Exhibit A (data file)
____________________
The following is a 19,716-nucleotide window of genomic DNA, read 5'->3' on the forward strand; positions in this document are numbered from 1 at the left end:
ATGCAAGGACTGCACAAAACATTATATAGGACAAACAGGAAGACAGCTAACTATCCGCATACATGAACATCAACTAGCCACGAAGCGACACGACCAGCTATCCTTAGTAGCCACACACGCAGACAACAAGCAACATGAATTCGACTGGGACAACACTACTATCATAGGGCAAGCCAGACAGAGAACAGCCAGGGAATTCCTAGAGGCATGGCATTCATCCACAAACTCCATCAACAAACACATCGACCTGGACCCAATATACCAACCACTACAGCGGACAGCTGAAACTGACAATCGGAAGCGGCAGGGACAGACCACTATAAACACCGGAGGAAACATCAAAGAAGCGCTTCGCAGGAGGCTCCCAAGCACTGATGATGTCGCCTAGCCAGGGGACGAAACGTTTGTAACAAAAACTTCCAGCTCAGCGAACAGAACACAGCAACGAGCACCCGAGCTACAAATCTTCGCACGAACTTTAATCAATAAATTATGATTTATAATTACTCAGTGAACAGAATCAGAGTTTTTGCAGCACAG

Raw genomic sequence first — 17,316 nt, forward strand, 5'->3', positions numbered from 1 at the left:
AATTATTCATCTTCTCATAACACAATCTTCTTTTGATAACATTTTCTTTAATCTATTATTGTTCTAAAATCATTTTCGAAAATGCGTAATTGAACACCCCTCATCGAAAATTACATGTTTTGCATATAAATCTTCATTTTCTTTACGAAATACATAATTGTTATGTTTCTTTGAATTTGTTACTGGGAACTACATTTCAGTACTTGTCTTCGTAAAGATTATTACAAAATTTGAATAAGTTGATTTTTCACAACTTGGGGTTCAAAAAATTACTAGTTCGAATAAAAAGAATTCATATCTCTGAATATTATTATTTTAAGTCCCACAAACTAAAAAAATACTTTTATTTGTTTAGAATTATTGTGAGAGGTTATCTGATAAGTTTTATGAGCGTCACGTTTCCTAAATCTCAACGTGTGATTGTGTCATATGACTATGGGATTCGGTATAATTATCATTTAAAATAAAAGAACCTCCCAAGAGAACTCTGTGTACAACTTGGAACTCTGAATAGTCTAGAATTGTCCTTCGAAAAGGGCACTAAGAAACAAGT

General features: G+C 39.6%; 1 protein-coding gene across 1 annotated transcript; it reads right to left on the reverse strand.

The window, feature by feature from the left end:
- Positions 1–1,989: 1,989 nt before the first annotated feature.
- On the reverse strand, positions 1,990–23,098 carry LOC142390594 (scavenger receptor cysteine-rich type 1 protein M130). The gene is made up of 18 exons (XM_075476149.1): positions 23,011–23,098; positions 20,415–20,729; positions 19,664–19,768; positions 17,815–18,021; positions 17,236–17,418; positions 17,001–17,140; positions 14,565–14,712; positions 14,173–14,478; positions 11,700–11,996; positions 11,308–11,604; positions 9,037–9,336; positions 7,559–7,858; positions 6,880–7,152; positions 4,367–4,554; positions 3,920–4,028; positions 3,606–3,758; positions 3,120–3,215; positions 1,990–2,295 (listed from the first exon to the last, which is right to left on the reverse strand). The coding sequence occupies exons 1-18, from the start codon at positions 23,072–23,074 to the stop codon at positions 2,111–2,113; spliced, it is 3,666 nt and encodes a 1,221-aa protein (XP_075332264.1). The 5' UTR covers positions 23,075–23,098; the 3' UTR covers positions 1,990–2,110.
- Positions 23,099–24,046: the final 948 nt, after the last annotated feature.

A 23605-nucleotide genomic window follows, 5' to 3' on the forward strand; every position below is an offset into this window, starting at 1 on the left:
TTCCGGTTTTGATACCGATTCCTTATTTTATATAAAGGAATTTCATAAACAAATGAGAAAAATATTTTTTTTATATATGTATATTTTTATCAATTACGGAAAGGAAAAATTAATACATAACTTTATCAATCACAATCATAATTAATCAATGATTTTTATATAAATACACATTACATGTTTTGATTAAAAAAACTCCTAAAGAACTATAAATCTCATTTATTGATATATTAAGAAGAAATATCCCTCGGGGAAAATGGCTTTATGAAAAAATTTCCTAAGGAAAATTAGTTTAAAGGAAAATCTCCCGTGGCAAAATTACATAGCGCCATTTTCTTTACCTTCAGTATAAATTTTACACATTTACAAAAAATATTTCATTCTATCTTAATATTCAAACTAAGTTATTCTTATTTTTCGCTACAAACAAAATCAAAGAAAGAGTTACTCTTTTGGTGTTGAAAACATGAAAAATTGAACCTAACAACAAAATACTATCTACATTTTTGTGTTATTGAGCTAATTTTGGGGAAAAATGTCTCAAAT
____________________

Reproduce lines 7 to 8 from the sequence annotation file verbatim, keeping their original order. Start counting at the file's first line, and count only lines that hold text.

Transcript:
- Positions 1–1,989: 1,989 nt before the first annotated feature.
- On the reverse strand, positions 1,990–23,098 carry LOC142390594 (scavenger receptor cysteine-rich type 1 protein M130). The gene is made up of 18 exons (XM_075476149.1): positions 23,011–23,098; positions 20,415–20,729; positions 19,664–19,768; positions 17,815–18,021; positions 17,236–17,418; positions 17,001–17,140; positions 14,565–14,712; positions 14,173–14,478; positions 11,700–11,996; positions 11,308–11,604; positions 9,037–9,336; positions 7,559–7,858; positions 6,880–7,152; positions 4,367–4,554; positions 3,920–4,028; positions 3,606–3,758; positions 3,120–3,215; positions 1,990–2,295 (listed from the first exon to the last, which is right to left on the reverse strand). The coding sequence occupies exons 1-18, from the start codon at positions 23,072–23,074 to the stop codon at positions 2,111–2,113; spliced, it is 3,666 nt and encodes a 1,221-aa protein (XP_075332264.1). The 5' UTR covers positions 23,075–23,098; the 3' UTR covers positions 1,990–2,110.